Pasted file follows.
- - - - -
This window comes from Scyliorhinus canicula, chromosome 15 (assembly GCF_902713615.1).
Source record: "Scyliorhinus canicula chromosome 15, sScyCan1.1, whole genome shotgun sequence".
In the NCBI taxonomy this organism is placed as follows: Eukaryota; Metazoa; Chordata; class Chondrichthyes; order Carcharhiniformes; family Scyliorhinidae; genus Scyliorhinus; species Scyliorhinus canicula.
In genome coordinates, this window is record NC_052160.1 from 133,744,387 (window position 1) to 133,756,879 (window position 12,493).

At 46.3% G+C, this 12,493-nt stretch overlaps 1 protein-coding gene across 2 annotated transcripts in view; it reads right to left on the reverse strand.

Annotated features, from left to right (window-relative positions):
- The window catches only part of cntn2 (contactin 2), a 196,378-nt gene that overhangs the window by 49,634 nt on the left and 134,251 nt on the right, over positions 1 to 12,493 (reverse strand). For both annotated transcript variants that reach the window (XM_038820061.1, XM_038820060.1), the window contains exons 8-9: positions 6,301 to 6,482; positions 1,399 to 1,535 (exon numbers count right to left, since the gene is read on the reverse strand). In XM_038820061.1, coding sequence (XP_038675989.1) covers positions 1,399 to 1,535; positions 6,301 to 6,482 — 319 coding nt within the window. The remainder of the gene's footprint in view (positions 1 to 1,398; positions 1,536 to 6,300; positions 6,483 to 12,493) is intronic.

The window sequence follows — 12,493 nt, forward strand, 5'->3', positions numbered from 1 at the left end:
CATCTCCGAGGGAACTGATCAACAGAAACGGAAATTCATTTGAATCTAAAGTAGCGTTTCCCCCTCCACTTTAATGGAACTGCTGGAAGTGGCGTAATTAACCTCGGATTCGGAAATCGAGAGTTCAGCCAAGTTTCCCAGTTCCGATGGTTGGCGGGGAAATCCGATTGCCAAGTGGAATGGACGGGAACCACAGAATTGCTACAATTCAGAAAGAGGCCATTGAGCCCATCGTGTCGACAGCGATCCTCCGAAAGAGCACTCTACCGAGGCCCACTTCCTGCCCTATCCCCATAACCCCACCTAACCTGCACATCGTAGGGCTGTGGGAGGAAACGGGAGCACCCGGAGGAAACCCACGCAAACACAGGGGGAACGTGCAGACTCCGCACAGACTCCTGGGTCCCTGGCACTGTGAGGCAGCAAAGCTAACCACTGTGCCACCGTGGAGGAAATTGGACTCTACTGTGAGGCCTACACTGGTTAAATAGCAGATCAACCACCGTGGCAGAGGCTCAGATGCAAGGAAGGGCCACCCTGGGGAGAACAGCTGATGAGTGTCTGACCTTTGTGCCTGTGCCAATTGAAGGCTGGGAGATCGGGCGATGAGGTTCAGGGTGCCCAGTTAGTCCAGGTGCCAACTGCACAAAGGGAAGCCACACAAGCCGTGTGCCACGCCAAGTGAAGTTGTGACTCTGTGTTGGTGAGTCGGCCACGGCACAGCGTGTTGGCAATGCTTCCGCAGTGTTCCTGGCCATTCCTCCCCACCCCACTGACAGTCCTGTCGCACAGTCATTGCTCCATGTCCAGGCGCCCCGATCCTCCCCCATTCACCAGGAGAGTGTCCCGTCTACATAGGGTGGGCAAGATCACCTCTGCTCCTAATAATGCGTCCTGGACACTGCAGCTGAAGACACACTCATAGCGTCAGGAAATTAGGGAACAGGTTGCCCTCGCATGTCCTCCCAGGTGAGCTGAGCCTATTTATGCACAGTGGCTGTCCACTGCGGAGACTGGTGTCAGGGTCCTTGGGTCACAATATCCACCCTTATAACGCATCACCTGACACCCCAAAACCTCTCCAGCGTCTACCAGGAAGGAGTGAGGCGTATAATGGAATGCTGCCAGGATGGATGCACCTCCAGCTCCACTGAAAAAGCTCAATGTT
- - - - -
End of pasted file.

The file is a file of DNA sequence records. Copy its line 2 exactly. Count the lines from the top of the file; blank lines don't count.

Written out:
Source record: "Scyliorhinus canicula chromosome 15, sScyCan1.1, whole genome shotgun sequence".